July 14, 2024

What architecture does Linux run on?

2 min read

Linux is a highly versatile operating system that can run on a wide range of computer architectures. It was designed to be portable and adaptable, allowing it to support various hardware platforms. Some of the architectures that Linux can run on include:

x86 and x86-64 (Intel and AMD): Linux is commonly used on desktops, laptops, and servers running on x86 (32-bit) and x86-64 (64-bit) processors from Intel and AMD.

ARM: Linux is widely used on devices powered by ARM processors, such as smartphones, tablets, embedded systems, and Internet of Things (IoT) devices.

PowerPC: Linux supports the PowerPC architecture, used in some older Macintosh computers and certain embedded systems.

MIPS: Linux runs on the MIPS (Microprocessor without Interlocked Pipeline Stages) architecture, which is used in some routers, networking equipment, and other embedded systems.

RISC-V: As an open-source architecture, RISC-V is gaining popularity, and Linux has been ported to run on RISC-V processors.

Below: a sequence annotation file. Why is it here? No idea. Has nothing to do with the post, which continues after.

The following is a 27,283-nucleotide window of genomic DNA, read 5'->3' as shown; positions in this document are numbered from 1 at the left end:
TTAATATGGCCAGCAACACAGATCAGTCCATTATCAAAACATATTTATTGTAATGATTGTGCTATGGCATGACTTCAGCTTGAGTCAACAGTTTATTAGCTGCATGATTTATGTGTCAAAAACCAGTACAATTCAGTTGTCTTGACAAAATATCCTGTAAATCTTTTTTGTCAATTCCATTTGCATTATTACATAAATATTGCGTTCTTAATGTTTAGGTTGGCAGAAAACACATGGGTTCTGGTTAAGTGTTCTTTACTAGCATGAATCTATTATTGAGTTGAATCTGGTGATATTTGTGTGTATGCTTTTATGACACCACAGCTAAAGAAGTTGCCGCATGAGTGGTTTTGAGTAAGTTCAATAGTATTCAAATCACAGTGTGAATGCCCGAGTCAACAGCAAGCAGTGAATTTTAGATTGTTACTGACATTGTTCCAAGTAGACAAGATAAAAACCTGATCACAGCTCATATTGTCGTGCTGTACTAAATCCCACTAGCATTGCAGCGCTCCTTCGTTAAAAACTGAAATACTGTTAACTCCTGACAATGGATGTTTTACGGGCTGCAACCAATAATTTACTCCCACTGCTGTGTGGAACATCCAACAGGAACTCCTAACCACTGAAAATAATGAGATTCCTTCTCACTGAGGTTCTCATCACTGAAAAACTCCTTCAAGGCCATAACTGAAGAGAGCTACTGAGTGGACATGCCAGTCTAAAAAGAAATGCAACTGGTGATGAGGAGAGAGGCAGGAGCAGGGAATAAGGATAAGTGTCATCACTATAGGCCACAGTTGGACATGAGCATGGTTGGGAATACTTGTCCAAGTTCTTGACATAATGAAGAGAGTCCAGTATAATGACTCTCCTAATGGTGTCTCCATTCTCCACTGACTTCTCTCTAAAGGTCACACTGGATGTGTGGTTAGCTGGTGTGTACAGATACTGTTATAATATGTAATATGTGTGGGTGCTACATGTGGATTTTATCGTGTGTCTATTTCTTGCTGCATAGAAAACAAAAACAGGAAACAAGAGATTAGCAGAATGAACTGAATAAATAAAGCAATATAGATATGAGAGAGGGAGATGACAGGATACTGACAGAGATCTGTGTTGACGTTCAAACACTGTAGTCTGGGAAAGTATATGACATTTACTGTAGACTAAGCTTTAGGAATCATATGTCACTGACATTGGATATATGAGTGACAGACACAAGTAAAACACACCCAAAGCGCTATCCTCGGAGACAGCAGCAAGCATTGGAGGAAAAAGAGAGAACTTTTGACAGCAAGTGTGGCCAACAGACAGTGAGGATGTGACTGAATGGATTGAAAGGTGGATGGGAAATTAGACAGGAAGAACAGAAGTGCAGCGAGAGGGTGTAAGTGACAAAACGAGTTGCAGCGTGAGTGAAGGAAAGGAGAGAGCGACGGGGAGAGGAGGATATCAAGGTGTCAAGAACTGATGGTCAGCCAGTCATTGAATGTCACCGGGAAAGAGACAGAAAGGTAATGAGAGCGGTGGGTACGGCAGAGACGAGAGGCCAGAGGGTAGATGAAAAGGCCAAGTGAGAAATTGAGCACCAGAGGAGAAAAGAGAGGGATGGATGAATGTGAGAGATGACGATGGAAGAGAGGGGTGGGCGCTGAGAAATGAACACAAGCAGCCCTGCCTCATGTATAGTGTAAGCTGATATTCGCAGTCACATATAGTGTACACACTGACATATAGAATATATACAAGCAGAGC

SPARC: Linux can run on SPARC (Scalable Processor Architecture) processors used in some older Sun Microsystems servers and workstations.

Alpha: Although less common today, Linux used to run on Alpha processors, which were manufactured by Digital Equipment Corporation (DEC).

Itanium (IA-64): Linux has been ported to run on Itanium processors, although support for this architecture has diminished in recent years.

These are just some examples of the many architectures that Linux supports. The wide range of supported architectures is one of Linux’s strengths, enabling it to be used in various computing devices, from small embedded systems to powerful servers and supercomputers. The open-source nature of Linux has also facilitated community-driven efforts to port the operating system to new and emerging architectures.

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